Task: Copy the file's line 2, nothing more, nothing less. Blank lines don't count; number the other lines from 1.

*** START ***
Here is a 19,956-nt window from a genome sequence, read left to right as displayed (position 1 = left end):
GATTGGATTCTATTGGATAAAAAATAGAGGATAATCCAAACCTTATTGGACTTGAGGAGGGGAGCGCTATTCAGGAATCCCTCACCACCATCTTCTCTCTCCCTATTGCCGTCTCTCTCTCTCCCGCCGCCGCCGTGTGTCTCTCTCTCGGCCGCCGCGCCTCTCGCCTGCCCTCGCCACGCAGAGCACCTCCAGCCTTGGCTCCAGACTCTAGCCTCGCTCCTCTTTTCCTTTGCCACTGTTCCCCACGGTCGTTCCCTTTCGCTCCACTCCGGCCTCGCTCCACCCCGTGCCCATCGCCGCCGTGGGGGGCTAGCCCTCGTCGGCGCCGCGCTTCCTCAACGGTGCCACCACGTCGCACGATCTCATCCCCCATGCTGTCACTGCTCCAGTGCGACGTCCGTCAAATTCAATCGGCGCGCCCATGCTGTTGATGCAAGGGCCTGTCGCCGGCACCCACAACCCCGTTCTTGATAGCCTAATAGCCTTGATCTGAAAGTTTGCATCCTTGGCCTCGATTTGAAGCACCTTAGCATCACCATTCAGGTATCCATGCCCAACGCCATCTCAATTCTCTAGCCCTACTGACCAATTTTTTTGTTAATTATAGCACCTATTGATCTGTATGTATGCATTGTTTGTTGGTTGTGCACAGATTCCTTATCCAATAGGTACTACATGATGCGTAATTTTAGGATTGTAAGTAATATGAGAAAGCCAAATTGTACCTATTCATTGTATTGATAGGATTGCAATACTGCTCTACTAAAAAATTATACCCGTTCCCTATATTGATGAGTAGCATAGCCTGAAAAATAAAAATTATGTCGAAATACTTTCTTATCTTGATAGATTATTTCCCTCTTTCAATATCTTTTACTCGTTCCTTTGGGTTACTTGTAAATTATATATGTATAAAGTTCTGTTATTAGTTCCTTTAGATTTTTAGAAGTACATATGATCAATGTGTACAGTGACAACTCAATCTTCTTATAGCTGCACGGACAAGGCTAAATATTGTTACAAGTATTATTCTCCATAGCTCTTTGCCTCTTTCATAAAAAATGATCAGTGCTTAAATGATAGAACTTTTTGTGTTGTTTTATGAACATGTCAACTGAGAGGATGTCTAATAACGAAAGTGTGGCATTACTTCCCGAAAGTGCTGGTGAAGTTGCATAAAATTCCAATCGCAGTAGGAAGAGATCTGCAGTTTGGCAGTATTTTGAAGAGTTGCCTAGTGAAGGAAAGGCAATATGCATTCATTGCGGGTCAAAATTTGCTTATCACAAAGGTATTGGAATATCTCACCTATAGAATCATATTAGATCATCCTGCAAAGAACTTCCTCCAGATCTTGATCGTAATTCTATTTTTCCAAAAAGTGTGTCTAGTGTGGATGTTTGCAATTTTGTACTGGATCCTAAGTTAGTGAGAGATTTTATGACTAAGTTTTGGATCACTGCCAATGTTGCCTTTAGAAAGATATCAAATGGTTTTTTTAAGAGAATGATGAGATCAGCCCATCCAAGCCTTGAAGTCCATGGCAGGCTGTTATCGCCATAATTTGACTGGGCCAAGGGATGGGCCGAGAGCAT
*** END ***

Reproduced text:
GATTGGATTCTATTGGATAAAAAATAGAGGATAATCCAAACCTTATTGGACTTGAGGAGGGGAGCGCTATTCAGGAATCCCTCACCACCATCTTCTCTCTCCCTATTGCCGTCTCTCTCTCTCCCGCCGCCGCCGTGTGTCTCTCTCTCGGCCGCCGCGCCTCTCGCCTGCCCTCGCCACGCAGAGCACCTCCAGCCTTGGCTCCAGACTCTAGCCTCGCTCCTCTTTTCCTTTGCCACTGTTCCCCACGGTCGTTCCCTTTCGCTCCACTCCGGCCTCGCTCCACCCCGTGCCCATCGCCGCCGTGGGGGGCTAGCCCTCGTCGGCGCCGCGCTTCCTCAACGGTGCCACCACGTCGCACGATCTCATCCCCCATGCTGTCACTGCTCCAGTGCGACGTCCGTCAAATTCAATCGGCGCGCCCATGCTGTTGATGCAAGGGCCTGTCGCCGGCACCCACAACCCCGTTCTTGATAGCCTAATAGCCTTGATCTGAAAGTTTGCATCCTTGGCCTCGATTTGAAGCACCTTAGCATCACCATTCAGGTATCCATGCCCAACGCCATCTCAATTCTCTAGCCCTACTGACCAATTTTTTTGTTAATTATAGCACCTATTGATCTGTATGTATGCATTGTTTGTTGGTTGTGCACAGATTCCTTATCCAATAGGTACTACATGATGCGTAATTTTAGGATTGTAAGTAATATGAGAAAGCCAAATTGTACCTATTCATTGTATTGATAGGATTGCAATACTGCTCTACTAAAAAATTATACCCGTTCCCTATATTGATGAGTAGCATAGCCTGAAAAATAAAAATTATGTCGAAATACTTTCTTATCTTGATAGATTATTTCCCTCTTTCAATATCTTTTACTCGTTCCTTTGGGTTACTTGTAAATTATATATGTATAAAGTTCTGTTATTAGTTCCTTTAGATTTTTAGAAGTACATATGATCAATGTGTACAGTGACAACTCAATCTTCTTATAGCTGCACGGACAAGGCTAAATATTGTTACAAGTATTATTCTCCATAGCTCTTTGCCTCTTTCATAAAAAATGATCAGTGCTTAAATGATAGAACTTTTTGTGTTGTTTTATGAACATGTCAACTGAGAGGATGTCTAATAACGAAAGTGTGGCATTACTTCCCGAAAGTGCTGGTGAAGTTGCATAAAATTCCAATCGCAGTAGGAAGAGATCTGCAGTTTGGCAGTATTTTGAAGAGTTGCCTAGTGAAGGAAAGGCAATATGCATTCATTGCGGGTCAAAATTTGCTTATCACAAAGGTATTGGAATATCTCACCTATAGAATCATATTAGATCATCCTGCAAAGAACTTCCTCCAGATCTTGATCGTAATTCTATTTTTCCAAAAAGTGTGTCTAGTGTGGATGTTTGCAATTTTGTACTGGATCCTAAGTTAGTGAGAGATTTTATGACTAAGTTTTGGATCACTGCCAATGTTGCCTTTAGAAAGATATCAAATGGTTTTTTTAAGAGAATGATGAGATCAGCCCATCCAAGCCTTGAAGTCCATGGCAGGCTGTTATCGCCATAATTTGACTGGGCCAAGGGATGGGCCGAGAGCAT